Analyzing distributed trace data
Brittany Herr | Pinterest engineering intern
Naoman Abbas | Pinterest engineer, Visibility
Earlier this year we open sourced Pintrace, a distributed tracing pipeline. A trace follows a request as it moves through a backend, tracking where and how it spends its time. Traces are made up of spans, each of which represents an operation. At Pinterest, there are tens of services and hundreds of network calls per-trace. The information from distributed tracing provides deep visibility into what goes on in our backend and helps identify bottlenecks .
However, one trace isn’t representative of the thousands of traces logged each minute (let alone the millions of requests per minute these traces are sampled from). Additionally, any single trace could have been an outlier or logged incorrectly. When it comes to assessing the overall performance of the Pinterest backend, we need to use trace data in a way that gives us a much bigger picture. That’s why we built the Pintrace Trace Analyzer, which performs an aggregated analysis of traces. Looking at stats from thousands of traces over a longer period of time not only weeds out the outliers/buggy traces, but provides a holistic view of performance.
Pintrace Trace Analyzer
The power of this tool is its ability to compare two batches of traces — displaying stats for each of the two and highlighting the changes. An unexpected and significant change in a metric can indicate that something’s going wrong in a deployment. We focused on two indicators for Pintrace Trace Analyzer:
- Per-service latency: how long a service takes to perform its operation.
- Number of network calls: how many times a service was called.
A significant (and unexpected) change in either of these could mean an error in the code which could cause a production issue, resulting in increased wait times for Pinners. Seeing the changes in latency patterns or spikes in network calls backed by information from thousands of traces can shed light on areas of concern in the production code.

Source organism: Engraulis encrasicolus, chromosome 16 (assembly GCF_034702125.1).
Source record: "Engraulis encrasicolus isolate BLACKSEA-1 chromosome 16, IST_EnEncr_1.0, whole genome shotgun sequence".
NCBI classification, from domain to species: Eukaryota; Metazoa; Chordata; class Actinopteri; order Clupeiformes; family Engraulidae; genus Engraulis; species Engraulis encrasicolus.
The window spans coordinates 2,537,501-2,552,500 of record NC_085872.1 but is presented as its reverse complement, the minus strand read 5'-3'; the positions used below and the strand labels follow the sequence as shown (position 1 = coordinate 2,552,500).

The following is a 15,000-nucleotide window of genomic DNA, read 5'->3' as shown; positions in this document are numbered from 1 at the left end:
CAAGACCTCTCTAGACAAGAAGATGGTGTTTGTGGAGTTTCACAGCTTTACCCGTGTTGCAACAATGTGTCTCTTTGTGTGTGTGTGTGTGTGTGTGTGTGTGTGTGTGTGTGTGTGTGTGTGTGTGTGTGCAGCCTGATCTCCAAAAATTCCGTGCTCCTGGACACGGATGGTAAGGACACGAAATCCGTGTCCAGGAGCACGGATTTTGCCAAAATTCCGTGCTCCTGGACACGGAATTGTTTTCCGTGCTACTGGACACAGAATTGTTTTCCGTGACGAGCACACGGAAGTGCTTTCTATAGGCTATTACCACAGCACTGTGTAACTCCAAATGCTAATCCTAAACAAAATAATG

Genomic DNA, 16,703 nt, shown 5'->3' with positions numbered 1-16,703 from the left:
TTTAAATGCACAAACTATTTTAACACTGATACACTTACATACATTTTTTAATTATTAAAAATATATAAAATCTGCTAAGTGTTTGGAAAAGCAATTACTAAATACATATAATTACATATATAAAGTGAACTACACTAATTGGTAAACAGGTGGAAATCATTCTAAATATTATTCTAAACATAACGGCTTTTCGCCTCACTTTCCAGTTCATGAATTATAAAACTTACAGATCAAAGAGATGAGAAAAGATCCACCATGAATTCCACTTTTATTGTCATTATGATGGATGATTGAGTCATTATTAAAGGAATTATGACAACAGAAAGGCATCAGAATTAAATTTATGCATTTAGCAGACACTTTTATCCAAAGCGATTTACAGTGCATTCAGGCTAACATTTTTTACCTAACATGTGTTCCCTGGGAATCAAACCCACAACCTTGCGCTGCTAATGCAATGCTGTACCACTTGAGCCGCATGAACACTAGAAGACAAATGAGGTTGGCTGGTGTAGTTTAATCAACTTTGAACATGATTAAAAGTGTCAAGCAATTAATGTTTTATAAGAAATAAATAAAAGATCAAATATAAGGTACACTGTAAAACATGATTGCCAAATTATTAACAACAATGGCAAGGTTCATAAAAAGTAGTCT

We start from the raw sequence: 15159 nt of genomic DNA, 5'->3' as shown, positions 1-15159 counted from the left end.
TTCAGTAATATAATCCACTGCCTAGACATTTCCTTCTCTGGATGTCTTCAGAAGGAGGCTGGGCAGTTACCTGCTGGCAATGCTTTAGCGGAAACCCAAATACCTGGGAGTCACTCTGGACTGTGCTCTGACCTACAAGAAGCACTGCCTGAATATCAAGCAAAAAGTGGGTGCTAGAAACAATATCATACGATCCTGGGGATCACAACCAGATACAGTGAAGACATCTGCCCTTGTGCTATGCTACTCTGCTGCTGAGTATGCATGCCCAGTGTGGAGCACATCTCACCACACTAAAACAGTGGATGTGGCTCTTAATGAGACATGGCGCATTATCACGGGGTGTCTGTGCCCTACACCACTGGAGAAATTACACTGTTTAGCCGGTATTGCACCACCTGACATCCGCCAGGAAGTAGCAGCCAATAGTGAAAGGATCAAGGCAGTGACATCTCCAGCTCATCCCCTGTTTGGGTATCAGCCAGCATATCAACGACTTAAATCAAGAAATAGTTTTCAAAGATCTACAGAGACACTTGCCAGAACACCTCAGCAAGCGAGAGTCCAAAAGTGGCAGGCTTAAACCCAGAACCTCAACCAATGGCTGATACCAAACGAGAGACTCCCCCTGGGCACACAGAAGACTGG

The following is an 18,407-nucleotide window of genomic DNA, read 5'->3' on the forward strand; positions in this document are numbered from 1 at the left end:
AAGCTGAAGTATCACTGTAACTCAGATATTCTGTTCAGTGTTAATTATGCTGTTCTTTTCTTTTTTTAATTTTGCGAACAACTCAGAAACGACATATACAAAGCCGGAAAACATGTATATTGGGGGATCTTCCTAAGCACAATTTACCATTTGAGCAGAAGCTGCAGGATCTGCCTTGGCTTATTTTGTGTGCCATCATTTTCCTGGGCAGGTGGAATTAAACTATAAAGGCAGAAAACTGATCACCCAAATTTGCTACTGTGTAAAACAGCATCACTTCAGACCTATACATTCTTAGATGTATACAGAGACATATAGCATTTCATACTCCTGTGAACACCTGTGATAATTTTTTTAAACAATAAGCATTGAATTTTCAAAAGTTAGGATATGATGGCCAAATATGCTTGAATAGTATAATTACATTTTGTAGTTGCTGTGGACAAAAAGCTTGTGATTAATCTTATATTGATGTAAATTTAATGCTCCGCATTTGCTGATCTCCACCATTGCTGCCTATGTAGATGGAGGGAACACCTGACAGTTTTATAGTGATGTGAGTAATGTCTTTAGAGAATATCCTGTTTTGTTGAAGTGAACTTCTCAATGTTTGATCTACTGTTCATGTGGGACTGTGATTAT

How it works
With this tool, an engineer can hone in on these problem areas by comparing two different groups of traces, as specified by the user. “Different” here can mean:
- Different time periods, i.e. before and after a deployment or incident.
- Across different devices, e.g. web and iOS.
- From different countries.
- Types of requests, e.g. v3_home_feed and v3_get_pin
- The user enters two sets of trace specifications into the Jupyter interface.
- A Python script posts the Spark job to Chronos with the user parameters.
- The Spark job pulls span data from Elasticsearch.
- The job runs the analysis and pushes the results to Elasticsearch.
- Jupyter pulls the results from Elasticsearch and displays the visual report for the user.
These are a few example diagrams generated by the report:
What this means for us
This tool more efficiently and effectively targets sources of concern and reduces latency incidents. We ran a comparison report on trace data for a specific date (with bad performance) against a normal performance.
The below table breaks down number of RPCs per service, we found a spike in number of calls for the service “pinandboardservice.”
This indicated unnecessary calls to an API which slowed down requests. With information like this, we can quickly detect the source of an issue and fix any bugs.
We’ve used this tool after incidents to identify where an error occurred and diagnose what happened . We’re eager to continue exploring future extensions with Pintrace as this is only the tip of the distributed tracing iceberg. Some other possible use cases are:
- Integrating it with our deployment process to detect whether a new version of the app will cause performance issues. This would allow us to use the tool as a preventative measure rather than passively as a debugging tool.
- Automatically generating reports so engineers can easily check the status of each day’s deployments.
- Setting up alerts for when latency or number of RPC hits a certain threshold.
The use cases for this tool will expand as the instrumentation of our traces expands. For example, we plan to add versioning or experiment information to each trace, so we can compare stats across these differentiators.
What we’ve implemented so far establishes the base of aggregate trace analysis. By adding extensions to this project, we’ll be able to further leverage trace data to ultimately provide Pinners with a faster experience.
Acknowledgements: The contributors to this project are Rob Claire and Xiaoqiao Meng.